Is it art? You decide!
Washday at the Pä was a school bulletin published in 1964 by the Education Department’s School Publications section. Ans Westra wrote the text and took the photographs during a visit to Ruatoria. The bulletin charts a day in the life of a rural Mäori family with eight children. The family was given the fictitious name ‘Wereta’ to protect their identity, and their location was given, not as Ruatoria, but ‘near Taihape’.
John Gully, like many landscape painters of the nineteenth century, was influenced by the famous English Romantic painter W.M. Turner. Painters of the Romantic school often produced landscapes of picturesque lakes, lofty mountains, and mist-shrouded valleys. These images were intended to arouse feelings of awe in the viewer, at both the vastness of nature and the majesty of God’s creation.
This medal was one of a number that expedition members handed out to local people in various places during Cook's second voyage of discovery. Records of the voyage mention that they were distributed to Maori in three different locations in New Zealand when the Resolution and Adventure visited in 1773. This medal is one of eight found here that are known about.
This writing bureau, known as ‘the Watt cabinet’, was made in Auckland by Anton Seuffert, a Bohemian cabinetmaker who lived and worked in the city from about 1860. The bureau may have been commissioned for presentation to Mr David Limond Murdoch, an Auckland banker.
This image, taken in 1885 at the village of Koroniti (Corinth) on the Whanganui River, is one of many documentary photographs by Alfred Burton.
This waistcoat is reputed to have belonged to Captain James Cook: it is said to have come from a house where Cook stayed at one time. Whether that is, or is not, so it is certainly the style of garment worn by respectable gentlemen under their coats in Cook’s time. In the portrait of Cook painted by John Webber, the captain is wearing a waistcoat of similar style, though somewhat less decorative.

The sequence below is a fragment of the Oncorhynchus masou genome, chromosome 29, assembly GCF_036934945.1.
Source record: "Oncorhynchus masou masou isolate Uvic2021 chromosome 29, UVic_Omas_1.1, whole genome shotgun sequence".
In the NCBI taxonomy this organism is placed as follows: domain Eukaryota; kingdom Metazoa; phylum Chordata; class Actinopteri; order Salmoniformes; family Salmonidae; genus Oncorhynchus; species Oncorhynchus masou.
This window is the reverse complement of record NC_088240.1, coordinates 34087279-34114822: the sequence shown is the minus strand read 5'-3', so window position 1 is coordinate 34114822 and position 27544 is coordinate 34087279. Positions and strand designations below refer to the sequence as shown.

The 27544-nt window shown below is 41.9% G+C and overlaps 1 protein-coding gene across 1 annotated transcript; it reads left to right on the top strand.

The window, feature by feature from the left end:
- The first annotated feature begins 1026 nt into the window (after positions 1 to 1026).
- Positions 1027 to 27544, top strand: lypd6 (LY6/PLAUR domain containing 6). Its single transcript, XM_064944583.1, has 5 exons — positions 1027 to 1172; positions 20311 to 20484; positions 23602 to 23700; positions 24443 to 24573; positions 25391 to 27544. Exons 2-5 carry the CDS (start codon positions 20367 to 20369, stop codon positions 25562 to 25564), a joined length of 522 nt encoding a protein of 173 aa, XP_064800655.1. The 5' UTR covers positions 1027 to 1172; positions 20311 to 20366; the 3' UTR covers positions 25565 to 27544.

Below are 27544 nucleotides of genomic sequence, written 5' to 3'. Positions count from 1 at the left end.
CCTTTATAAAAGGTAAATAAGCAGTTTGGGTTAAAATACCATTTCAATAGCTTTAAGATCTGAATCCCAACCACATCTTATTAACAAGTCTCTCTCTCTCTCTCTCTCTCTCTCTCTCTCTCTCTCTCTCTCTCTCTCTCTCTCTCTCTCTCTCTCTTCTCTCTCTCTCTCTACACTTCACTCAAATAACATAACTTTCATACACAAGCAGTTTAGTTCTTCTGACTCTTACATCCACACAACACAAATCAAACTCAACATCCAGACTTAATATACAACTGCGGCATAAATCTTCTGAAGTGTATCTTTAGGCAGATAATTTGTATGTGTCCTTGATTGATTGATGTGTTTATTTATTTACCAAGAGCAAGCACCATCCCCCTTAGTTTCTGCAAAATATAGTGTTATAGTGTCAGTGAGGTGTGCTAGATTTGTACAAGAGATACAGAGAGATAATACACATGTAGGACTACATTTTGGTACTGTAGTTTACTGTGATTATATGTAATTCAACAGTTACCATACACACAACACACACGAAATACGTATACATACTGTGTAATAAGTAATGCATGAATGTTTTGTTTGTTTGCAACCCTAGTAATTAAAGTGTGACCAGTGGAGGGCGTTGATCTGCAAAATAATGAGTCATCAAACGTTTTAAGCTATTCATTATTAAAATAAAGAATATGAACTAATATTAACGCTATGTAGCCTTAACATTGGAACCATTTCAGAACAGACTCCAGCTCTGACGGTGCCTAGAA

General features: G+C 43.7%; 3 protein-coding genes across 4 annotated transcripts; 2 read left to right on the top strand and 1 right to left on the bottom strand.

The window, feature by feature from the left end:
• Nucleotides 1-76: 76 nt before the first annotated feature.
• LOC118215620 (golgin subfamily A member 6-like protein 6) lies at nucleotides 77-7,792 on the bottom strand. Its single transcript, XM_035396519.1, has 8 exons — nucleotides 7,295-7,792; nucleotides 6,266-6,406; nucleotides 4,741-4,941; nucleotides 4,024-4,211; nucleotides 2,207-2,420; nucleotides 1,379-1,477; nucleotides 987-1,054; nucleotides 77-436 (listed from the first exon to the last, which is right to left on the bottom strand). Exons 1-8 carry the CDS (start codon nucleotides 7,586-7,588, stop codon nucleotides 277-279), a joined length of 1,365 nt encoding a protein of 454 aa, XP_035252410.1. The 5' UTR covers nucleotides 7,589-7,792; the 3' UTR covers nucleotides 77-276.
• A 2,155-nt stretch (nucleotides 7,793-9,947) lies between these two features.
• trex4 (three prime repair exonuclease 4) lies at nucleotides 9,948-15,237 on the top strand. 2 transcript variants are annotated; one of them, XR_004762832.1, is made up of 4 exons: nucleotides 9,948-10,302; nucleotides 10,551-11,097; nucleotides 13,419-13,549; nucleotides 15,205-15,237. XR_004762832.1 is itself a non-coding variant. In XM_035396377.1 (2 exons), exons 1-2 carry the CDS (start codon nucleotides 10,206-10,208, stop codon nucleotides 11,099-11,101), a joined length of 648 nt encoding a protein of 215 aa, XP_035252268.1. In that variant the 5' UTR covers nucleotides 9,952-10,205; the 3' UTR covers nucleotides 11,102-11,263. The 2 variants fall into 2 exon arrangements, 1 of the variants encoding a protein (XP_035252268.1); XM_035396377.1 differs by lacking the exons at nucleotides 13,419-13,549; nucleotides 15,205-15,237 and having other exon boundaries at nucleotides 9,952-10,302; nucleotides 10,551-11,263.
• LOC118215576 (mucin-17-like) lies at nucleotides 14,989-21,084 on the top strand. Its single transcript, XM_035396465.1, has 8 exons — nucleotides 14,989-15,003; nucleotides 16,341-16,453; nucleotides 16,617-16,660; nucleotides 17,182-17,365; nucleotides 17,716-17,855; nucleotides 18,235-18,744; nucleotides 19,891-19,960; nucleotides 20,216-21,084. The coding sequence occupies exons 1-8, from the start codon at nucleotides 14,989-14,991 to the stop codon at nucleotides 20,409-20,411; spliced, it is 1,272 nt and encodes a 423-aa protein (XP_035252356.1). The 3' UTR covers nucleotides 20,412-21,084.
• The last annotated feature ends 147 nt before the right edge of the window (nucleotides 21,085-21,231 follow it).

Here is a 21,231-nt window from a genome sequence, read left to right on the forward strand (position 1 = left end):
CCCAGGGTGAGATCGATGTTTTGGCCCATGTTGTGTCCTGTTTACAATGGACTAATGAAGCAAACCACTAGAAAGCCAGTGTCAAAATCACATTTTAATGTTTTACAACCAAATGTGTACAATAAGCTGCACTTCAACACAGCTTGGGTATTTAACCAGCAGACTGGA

Robert Anderson, surgeon on the Resolution during the third voyage of Captain James Cook, made this entry in his journal on 13 February 1777, the day after his ship's arrival at Ship Cove in Queen Charlotte Sound.
In this sculpture Christine Hellyar has assembled a set of ‘artefacts’ inside old domestic display cases, arranged to make the whole as it appears before us. The ‘artefacts’ are based on objects from the natural world such as plant stems, leaves, nests, and logs. The artist has created these elements out of bronze casts, plaster moulds, ceramic models, and found objects (including the cabinets themselves).
Artist Jeff Thomson is well known for his corrugated iron sculptures, especially his elephants and cows. One corrugated iron beast a little different from the others is Thomson’s HQ Holden – a 1974 Holden station wagon clad in corrugated iron.
This portrait of Ina Te Papatahi, a Nga Puhi kuia from the Hokianga, was painted by one of New Zealand’s most controversial artists – Charles Frederick Goldie. It is one of his largest works.
Evans Bay is one of many impressions of Wellington Harbour painted by James Nairn. Like most of Nairn's landscape paintings, Evans Bay was painted outdoors or en plein air. Though this technique was unusual in New Zealand at the time, many European artists, especially the Impressionists, favoured painting outside, directly in front of the subject, in order to capture the momentary effects of changing light and weather.
Double Portrait No. 2 is an oil painting of the artist's friends Katharine Church and Anthony West. It was painted after Hodgkins had been staying at their home - Quarry Farm. Hodgkins said about her stay, 'I . . . the happiest long week end with the Wests & have painted 3 quite attractive canvases inspired by objects observed by me out of the corner of my subjective eye, when really looking for black berries…' (1).
The Northland Panels consists of eight separate pieces of unstretched, unframed, hanging canvas, each one depicting a scene of rural Northland.
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